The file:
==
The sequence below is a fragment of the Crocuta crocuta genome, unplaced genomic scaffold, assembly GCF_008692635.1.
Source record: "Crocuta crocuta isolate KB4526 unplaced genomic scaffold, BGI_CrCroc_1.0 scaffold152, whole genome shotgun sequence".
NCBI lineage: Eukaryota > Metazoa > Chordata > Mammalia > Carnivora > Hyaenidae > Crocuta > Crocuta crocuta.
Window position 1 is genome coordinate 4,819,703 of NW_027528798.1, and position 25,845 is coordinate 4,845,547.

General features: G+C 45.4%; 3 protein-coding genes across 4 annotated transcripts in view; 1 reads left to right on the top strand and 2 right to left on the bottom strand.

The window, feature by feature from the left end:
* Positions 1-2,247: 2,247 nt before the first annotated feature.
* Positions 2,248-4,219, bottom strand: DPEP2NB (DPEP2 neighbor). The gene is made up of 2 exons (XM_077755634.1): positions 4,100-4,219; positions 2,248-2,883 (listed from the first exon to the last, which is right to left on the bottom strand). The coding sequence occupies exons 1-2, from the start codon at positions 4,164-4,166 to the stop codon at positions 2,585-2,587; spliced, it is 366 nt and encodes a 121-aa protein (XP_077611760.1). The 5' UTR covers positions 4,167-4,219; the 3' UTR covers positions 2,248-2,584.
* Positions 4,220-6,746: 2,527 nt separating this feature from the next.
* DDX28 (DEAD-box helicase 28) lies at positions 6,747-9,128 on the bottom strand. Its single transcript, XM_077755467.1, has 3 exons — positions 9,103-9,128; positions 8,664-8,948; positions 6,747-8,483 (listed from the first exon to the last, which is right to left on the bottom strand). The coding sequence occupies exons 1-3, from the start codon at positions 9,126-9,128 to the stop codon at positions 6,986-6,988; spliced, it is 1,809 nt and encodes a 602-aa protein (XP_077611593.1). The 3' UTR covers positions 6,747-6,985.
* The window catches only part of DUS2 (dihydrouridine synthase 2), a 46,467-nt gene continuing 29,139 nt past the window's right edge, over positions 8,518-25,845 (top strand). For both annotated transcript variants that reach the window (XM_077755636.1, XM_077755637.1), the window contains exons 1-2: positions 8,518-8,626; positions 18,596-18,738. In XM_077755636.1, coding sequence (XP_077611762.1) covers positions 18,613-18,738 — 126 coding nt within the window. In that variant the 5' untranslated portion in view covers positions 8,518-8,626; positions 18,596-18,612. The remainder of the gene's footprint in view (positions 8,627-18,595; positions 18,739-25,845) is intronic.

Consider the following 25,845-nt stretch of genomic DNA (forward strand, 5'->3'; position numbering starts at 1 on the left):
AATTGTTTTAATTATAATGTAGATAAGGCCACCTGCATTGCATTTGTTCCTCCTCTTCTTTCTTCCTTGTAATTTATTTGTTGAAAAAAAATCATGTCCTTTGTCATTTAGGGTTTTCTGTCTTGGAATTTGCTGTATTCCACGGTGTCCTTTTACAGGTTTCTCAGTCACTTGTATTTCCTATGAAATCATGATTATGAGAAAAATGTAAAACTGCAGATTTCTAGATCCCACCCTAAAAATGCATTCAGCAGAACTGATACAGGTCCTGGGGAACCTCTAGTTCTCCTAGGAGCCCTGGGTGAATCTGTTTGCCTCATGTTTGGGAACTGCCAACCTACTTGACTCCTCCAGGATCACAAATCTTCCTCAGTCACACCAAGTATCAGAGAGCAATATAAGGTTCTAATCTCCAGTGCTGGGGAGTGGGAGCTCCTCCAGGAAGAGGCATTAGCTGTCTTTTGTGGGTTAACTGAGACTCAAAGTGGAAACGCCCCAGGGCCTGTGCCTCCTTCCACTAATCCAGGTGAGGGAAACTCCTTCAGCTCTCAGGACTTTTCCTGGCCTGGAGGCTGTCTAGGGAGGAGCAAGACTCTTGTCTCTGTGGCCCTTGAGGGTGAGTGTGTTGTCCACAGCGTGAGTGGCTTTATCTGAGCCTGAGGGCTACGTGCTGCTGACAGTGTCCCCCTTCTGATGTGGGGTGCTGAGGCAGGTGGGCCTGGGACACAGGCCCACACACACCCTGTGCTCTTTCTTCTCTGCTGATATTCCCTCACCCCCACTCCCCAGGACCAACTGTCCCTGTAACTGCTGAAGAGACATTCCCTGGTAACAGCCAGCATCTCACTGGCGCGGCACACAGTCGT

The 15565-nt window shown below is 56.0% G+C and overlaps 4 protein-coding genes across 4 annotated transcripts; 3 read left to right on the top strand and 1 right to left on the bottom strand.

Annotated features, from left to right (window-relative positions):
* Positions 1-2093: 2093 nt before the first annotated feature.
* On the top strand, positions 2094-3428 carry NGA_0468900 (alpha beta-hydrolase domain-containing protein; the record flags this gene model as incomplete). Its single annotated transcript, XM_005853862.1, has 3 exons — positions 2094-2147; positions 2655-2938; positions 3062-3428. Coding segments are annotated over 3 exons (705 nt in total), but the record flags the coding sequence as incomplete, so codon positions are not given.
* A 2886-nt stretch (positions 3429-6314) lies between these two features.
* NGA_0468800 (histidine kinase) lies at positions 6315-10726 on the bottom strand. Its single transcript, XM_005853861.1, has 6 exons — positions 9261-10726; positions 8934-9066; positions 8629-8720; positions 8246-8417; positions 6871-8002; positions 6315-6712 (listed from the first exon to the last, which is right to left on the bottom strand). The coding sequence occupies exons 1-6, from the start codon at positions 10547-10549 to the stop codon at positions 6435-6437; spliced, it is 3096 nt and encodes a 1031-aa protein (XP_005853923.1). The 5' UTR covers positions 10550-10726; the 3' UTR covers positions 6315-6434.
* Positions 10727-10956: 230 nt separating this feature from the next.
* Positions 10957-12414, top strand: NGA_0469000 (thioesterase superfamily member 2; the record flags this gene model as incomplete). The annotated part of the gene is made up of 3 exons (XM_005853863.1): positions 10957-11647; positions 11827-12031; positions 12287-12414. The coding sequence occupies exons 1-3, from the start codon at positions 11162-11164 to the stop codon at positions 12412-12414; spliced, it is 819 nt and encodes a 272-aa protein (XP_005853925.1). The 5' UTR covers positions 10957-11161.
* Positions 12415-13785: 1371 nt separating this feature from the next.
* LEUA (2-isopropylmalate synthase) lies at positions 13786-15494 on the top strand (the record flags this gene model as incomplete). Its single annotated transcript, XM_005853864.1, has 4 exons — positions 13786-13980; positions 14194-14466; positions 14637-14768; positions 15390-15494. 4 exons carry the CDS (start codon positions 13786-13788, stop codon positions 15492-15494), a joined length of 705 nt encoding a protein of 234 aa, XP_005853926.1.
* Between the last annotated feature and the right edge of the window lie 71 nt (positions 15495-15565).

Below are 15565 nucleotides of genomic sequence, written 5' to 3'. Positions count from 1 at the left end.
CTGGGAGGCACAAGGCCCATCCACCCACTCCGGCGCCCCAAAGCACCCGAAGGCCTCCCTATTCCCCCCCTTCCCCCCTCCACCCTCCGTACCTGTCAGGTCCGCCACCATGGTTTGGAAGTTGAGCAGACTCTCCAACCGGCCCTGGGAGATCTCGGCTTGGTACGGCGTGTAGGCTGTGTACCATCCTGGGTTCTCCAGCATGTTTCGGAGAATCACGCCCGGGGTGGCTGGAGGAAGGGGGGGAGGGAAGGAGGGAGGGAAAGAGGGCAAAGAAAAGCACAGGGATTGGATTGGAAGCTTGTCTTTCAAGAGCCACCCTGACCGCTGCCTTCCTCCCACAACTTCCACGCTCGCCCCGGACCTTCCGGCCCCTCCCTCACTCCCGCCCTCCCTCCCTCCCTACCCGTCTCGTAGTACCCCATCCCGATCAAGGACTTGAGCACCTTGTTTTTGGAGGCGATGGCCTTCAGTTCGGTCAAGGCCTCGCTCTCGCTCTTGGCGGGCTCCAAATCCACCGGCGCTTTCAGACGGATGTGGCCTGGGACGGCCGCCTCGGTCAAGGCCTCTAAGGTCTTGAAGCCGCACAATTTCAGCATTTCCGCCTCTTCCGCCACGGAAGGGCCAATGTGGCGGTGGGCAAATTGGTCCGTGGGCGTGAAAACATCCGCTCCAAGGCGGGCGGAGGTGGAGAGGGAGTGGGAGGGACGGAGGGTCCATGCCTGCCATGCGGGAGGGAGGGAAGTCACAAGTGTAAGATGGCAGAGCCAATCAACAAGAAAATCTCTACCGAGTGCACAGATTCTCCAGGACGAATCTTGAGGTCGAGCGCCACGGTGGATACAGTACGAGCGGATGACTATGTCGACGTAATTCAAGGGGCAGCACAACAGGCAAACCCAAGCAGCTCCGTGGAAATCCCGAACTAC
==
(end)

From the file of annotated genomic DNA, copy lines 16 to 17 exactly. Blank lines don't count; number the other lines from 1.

* Positions 1-2093: 2093 nt before the first annotated feature.
* On the top strand, positions 2094-3428 carry NGA_0468900 (alpha beta-hydrolase domain-containing protein; the record flags this gene model as incomplete). Its single annotated transcript, XM_005853862.1, has 3 exons — positions 2094-2147; positions 2655-2938; positions 3062-3428. Coding segments are annotated over 3 exons (705 nt in total), but the record flags the coding sequence as incomplete, so codon positions are not given.